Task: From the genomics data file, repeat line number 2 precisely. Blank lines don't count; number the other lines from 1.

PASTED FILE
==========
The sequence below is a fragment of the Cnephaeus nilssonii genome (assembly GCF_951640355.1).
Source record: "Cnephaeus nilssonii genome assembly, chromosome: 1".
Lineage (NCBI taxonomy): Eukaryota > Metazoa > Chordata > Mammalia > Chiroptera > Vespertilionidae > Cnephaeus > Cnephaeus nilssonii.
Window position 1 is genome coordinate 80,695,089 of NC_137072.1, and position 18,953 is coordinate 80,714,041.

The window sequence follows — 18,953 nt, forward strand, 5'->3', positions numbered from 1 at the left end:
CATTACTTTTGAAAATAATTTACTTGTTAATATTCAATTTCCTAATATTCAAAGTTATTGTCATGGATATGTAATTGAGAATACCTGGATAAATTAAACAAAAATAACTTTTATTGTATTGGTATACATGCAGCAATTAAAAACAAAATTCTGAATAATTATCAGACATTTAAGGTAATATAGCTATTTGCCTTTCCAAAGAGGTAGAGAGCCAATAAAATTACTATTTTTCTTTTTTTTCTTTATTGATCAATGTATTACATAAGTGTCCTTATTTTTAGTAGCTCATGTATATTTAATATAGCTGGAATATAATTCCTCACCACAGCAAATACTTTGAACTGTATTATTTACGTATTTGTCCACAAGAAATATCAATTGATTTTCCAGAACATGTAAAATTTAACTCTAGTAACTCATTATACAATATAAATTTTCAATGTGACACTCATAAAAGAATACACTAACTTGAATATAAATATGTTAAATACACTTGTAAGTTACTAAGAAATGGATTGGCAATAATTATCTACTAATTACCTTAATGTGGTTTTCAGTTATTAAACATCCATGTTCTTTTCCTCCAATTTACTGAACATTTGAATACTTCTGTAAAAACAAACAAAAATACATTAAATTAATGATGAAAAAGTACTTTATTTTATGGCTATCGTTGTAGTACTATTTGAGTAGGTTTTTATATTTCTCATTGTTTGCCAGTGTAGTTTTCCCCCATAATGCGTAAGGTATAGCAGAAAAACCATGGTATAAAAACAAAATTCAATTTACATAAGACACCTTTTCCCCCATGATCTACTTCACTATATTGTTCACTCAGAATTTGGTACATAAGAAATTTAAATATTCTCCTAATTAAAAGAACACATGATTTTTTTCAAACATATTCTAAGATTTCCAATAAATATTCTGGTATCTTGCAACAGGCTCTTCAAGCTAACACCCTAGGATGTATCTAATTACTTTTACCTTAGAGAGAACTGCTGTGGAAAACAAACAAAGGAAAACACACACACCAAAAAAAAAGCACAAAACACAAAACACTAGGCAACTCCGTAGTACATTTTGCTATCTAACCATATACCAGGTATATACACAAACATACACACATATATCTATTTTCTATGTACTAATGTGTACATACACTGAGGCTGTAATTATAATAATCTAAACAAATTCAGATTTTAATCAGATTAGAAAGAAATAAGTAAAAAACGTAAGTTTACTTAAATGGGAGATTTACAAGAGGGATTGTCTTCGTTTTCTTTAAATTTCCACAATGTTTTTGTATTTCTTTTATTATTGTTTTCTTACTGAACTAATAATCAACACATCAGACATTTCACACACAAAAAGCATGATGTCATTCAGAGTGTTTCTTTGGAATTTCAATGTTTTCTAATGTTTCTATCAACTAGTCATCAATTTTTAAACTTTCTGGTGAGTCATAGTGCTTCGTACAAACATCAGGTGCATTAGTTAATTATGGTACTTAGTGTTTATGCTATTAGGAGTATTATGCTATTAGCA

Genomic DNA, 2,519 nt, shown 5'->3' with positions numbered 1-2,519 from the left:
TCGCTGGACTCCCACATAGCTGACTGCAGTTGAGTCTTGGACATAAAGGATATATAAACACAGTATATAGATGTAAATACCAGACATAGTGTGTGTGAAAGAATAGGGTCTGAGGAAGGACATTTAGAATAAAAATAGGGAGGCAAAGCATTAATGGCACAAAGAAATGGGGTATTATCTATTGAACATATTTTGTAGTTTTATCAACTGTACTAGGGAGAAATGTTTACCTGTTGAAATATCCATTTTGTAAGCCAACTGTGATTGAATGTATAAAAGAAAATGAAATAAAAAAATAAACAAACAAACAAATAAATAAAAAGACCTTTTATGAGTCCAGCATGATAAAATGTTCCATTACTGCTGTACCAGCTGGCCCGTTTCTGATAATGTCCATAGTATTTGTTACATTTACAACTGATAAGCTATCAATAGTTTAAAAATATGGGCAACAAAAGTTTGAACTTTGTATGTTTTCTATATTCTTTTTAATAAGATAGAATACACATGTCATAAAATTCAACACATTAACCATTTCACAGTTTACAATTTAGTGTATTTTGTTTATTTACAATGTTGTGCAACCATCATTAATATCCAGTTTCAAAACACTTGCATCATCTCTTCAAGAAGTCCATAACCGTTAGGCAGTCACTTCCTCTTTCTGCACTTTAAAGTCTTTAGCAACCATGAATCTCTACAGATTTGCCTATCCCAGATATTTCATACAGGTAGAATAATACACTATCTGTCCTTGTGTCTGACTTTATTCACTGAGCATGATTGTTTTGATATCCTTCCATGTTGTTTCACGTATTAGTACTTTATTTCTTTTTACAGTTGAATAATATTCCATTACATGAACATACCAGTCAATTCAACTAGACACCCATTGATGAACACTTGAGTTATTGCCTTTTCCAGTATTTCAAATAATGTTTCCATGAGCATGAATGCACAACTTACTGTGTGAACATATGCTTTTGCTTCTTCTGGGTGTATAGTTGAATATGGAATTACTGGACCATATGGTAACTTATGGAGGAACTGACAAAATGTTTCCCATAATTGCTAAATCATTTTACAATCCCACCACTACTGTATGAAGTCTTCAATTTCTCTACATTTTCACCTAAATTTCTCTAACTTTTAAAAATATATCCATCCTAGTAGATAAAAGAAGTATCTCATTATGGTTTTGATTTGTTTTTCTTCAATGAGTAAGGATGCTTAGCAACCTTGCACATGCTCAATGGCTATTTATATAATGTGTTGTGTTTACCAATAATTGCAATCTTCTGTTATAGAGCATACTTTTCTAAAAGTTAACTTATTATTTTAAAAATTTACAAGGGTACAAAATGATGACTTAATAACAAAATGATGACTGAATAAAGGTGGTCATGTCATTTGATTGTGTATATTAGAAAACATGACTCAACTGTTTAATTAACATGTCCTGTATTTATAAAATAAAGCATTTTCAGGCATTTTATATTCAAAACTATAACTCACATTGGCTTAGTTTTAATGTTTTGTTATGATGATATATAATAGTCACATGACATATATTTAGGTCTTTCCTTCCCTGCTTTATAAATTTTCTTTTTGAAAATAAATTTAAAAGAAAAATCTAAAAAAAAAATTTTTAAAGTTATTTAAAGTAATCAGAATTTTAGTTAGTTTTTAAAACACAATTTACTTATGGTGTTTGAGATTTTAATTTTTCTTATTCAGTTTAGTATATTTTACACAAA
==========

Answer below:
Source record: "Cnephaeus nilssonii genome assembly, chromosome: 1".